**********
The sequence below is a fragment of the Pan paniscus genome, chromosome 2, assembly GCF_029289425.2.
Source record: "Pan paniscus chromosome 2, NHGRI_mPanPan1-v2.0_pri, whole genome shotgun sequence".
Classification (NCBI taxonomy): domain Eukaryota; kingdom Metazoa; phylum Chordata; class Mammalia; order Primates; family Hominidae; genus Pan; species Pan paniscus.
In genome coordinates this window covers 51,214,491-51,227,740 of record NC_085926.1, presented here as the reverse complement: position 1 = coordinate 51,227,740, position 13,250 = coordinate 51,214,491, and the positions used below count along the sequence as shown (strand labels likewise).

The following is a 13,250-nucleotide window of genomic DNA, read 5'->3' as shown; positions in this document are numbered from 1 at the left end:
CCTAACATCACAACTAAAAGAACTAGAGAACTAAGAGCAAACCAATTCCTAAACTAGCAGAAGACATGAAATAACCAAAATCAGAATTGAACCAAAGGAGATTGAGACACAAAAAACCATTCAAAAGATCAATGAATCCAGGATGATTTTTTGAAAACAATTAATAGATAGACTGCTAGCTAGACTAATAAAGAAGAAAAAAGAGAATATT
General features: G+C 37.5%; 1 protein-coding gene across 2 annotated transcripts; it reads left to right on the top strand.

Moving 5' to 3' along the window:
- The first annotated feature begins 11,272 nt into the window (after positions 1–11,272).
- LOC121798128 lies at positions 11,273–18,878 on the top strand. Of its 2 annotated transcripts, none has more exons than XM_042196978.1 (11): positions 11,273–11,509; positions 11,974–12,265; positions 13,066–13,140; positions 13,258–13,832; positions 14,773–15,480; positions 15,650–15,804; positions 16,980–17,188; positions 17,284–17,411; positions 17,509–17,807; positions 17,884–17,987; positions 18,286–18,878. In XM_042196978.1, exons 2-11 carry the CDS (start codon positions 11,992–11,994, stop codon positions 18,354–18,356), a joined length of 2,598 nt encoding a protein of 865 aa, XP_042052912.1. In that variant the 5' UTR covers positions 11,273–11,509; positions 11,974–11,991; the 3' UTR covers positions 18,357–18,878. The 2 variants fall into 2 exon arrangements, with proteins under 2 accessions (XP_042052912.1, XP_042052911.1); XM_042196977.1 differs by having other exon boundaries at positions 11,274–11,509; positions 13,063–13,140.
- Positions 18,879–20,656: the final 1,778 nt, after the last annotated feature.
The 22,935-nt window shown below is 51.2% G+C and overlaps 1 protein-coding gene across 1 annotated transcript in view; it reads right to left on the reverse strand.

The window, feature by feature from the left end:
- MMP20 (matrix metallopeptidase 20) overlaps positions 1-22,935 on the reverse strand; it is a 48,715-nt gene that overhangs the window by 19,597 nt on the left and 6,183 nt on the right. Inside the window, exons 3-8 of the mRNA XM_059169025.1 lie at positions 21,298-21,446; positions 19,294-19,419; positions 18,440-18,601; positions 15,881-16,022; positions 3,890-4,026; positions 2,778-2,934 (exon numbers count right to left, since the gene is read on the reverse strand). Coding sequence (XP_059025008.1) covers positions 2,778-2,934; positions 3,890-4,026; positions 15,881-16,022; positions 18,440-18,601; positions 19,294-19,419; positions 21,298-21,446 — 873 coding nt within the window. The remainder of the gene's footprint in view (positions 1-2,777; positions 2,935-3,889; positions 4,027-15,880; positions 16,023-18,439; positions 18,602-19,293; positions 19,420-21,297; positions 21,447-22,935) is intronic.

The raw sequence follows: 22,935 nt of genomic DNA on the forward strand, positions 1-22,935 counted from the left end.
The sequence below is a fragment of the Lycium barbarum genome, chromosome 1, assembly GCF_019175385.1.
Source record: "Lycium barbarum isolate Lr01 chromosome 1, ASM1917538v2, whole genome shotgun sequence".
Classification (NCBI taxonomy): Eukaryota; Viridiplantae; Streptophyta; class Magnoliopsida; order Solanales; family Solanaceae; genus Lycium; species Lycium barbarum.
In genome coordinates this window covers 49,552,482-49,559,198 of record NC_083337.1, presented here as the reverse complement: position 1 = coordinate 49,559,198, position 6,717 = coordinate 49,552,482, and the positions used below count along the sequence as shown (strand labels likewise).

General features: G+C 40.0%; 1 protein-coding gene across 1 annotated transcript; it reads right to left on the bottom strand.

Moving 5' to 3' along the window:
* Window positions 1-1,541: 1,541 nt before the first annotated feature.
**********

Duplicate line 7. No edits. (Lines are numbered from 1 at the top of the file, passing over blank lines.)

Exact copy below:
General features: G+C 37.5%; 1 protein-coding gene across 2 annotated transcripts; it reads left to right on the top strand.